Dr. Eric Bailey, professor in the departments of anthropology and public health, was the faculty recipient. Bailey's research has focused on race and ethnic relations, and on the implications of racial and ethnic disparities for health.

    Ashley Cleland, associate director of the Women and Gender Office in intercultural affairs, received the staff award. She was recognized for creating a sense of belonging and inclusion among the ECU community.

    Diamond Ragin, an undergraduate student majoring in anthropology and Asian studies, received the student award for being a leader in international community-building at ECU.

    In the group category, the School of Communication in the College of Fine Arts and Communication was recognized for offering courses on intercultural and interracial communication as well as providing students with service-learning opportunities and developing skills in community outreach.

    Also at the event, ECU's Servire Society inducted 60 faculty and staff and 17 students who volunteered a minimum of 100 hours annually in public service. All members received a certificate, medal and pin denoting the induction year. Several are multi-year inductees.

    Chelsea Hewett was recognized as the 2019 ECU recipient of the North Carolina Campus Compact Community Impact Student Award. Hewett was one of 22 students across the state recognized for commitment to community involvement and ability to inspire others. She has completed 250 volunteer hours since 2017.

    Dr. Carol Goodwillie, associate professor of biology, received the 2019-2020 Outstanding Faculty Contributions to Community Engaged Learning Award sponsored by the Center for Leadership and Civic Engagement. Goodwillie started a service-learning project for undergraduates in partnership with Greenville Recreation and Parks to address plant invasion on the city's greenway. Goodwillie received a $1,000 award to support course needs or professional development.

    Jayne Geissler and Lori Lee, who retired in 2019, received staff emeritus status for making significant contributions to the university through a long and distinguished record of service, dedication, leadership and innovation. Geissler was the executive director of retention programs and undergraduate studies with more than 27 years of service. Lee served as the university program specialist in the faculty senate office for 30 years.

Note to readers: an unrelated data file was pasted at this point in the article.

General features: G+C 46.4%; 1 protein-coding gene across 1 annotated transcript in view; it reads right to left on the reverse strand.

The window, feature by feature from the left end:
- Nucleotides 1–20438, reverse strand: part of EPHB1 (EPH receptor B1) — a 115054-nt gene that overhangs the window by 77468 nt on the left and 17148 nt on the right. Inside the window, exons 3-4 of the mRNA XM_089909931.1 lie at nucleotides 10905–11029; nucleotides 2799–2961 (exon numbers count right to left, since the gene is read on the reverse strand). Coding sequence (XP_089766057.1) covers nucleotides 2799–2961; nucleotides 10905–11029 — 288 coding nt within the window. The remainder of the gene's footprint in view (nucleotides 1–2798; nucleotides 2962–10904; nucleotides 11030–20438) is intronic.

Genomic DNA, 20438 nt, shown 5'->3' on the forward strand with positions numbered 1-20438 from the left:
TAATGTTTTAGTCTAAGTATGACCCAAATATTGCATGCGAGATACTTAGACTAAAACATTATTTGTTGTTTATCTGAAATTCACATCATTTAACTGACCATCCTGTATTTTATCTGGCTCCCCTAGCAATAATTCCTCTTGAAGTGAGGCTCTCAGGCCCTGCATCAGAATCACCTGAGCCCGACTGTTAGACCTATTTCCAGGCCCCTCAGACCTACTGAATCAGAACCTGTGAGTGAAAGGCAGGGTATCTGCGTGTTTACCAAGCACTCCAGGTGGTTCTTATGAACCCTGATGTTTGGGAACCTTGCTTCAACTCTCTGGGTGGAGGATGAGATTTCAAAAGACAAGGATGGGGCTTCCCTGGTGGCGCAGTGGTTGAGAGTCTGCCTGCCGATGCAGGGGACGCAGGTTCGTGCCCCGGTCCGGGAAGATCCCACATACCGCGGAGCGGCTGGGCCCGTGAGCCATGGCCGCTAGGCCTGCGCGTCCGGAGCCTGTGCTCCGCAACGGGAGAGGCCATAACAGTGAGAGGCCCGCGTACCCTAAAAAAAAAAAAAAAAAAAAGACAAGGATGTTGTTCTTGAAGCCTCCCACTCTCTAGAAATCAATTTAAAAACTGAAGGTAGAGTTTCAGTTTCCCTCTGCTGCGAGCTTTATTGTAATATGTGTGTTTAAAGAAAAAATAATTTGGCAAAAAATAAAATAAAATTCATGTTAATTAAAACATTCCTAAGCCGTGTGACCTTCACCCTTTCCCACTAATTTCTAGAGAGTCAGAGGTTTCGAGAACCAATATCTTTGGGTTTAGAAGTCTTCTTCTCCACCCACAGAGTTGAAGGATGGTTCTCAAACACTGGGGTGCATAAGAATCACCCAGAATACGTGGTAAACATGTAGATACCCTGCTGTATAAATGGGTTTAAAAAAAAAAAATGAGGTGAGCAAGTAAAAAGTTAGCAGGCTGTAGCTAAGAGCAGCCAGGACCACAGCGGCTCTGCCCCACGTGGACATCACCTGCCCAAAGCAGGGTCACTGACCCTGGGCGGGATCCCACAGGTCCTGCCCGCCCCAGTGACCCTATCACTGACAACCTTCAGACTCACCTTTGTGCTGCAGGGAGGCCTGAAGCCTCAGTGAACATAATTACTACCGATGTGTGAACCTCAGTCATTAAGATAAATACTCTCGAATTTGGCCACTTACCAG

ECU senior Jocelyn Bayles, center, received the inaugural Excellence in Student Leadership Award. Bayles stands with Dr. Virginia Hardy and former chancellor Dr. Steve Ballard, who presented the award on behalf of the BB&T Center for Leadership Development.
    During the ceremony, members of the faculty and staff senates presented the Centennial Awards for Excellence in ambition, leadership, service and spirit. The winners - who received a certificate and $500 cash award - were nominated by their peers and selected by a committee:

    Centennial Awards for Excellence, Ambition
  • Dr. Muna Mian, Brody School of Medicine
  • ECU Honors College Freshman Colloquia Instructional Team: Tim Christensen, Gerald Weckesser, Wayne Godwin, Alleah Crawford, Katherine Ford, Beth Chaney, Bhibha Das, Teal Darkenwald and Elizabeth Hodge

    Centennial Awards for Excellence, Leadership
  • Dr. Irma Corral, Brody School of Medicine
  • Chad Carwein, ECU sustainability manager
  • Mary Beth Allen and Chris Fortunato, College of Business

    Centennial Awards for Excellence, Service
  • Cheryl Dudasik-Wiggs, Department of English
  • Charlene Lee, Office of State Authorization and SARA compliance
  • Len Rhodes, College of Business

    Centennial Awards for Excellence, Spirit
  • Tracy Ann Morse, Department of English
  • Alex Dennis, Center for Leadership and Civic Engagement

    In closing, Mitchelson said it was important to spotlight the service provided by Pirates. "I'm struck by the many forms that service takes at ECU," he said. "Most of the work we do is quiet. Most people don't know it's taking place. But it's the tip of the iceberg when I think about what I witness from our students, faculty and staff."